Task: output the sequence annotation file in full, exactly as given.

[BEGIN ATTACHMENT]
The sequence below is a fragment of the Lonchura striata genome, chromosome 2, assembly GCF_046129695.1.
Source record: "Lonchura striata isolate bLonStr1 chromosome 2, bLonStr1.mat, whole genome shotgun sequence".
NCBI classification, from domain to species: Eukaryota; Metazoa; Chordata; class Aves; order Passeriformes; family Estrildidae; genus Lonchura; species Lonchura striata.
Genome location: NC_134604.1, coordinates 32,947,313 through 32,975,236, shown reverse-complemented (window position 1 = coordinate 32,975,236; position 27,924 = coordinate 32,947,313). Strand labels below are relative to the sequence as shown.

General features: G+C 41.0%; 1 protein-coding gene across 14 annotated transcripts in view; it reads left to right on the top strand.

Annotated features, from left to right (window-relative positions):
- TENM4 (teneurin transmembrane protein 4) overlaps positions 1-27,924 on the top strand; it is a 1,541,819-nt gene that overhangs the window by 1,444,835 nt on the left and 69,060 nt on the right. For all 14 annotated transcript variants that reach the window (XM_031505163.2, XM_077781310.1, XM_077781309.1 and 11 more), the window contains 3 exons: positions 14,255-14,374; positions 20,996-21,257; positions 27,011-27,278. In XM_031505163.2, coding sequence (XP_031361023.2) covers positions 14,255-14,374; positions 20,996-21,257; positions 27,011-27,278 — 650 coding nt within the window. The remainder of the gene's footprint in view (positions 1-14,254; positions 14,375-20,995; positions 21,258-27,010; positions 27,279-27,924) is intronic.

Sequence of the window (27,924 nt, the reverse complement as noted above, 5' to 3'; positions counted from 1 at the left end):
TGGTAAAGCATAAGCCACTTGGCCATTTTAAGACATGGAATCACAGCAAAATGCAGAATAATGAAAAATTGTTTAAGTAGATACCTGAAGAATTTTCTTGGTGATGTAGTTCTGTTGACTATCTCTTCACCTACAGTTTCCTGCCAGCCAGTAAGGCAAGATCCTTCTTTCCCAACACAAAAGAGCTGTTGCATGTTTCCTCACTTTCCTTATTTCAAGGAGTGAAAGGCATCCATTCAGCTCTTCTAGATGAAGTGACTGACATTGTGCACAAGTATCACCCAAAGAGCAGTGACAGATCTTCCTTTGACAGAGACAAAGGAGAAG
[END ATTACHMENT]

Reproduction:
The sequence below is a fragment of the Lonchura striata genome, chromosome 2, assembly GCF_046129695.1.
Source record: "Lonchura striata isolate bLonStr1 chromosome 2, bLonStr1.mat, whole genome shotgun sequence".
NCBI classification, from domain to species: Eukaryota; Metazoa; Chordata; class Aves; order Passeriformes; family Estrildidae; genus Lonchura; species Lonchura striata.
Genome location: NC_134604.1, coordinates 32,947,313 through 32,975,236, shown reverse-complemented (window position 1 = coordinate 32,975,236; position 27,924 = coordinate 32,947,313). Strand labels below are relative to the sequence as shown.

General features: G+C 41.0%; 1 protein-coding gene across 14 annotated transcripts in view; it reads left to right on the top strand.

Annotated features, from left to right (window-relative positions):
- TENM4 (teneurin transmembrane protein 4) overlaps positions 1-27,924 on the top strand; it is a 1,541,819-nt gene that overhangs the window by 1,444,835 nt on the left and 69,060 nt on the right. For all 14 annotated transcript variants that reach the window (XM_031505163.2, XM_077781310.1, XM_077781309.1 and 11 more), the window contains 3 exons: positions 14,255-14,374; positions 20,996-21,257; positions 27,011-27,278. In XM_031505163.2, coding sequence (XP_031361023.2) covers positions 14,255-14,374; positions 20,996-21,257; positions 27,011-27,278 — 650 coding nt within the window. The remainder of the gene's footprint in view (positions 1-14,254; positions 14,375-20,995; positions 21,258-27,010; positions 27,279-27,924) is intronic.

Sequence of the window (27,924 nt, the reverse complement as noted above, 5' to 3'; positions counted from 1 at the left end):
TGGTAAAGCATAAGCCACTTGGCCATTTTAAGACATGGAATCACAGCAAAATGCAGAATAATGAAAAATTGTTTAAGTAGATACCTGAAGAATTTTCTTGGTGATGTAGTTCTGTTGACTATCTCTTCACCTACAGTTTCCTGCCAGCCAGTAAGGCAAGATCCTTCTTTCCCAACACAAAAGAGCTGTTGCATGTTTCCTCACTTTCCTTATTTCAAGGAGTGAAAGGCATCCATTCAGCTCTTCTAGATGAAGTGACTGACATTGTGCACAAGTATCACCCAAAGAGCAGTGACAGATCTTCCTTTGACAGAGACAAAGGAGAAG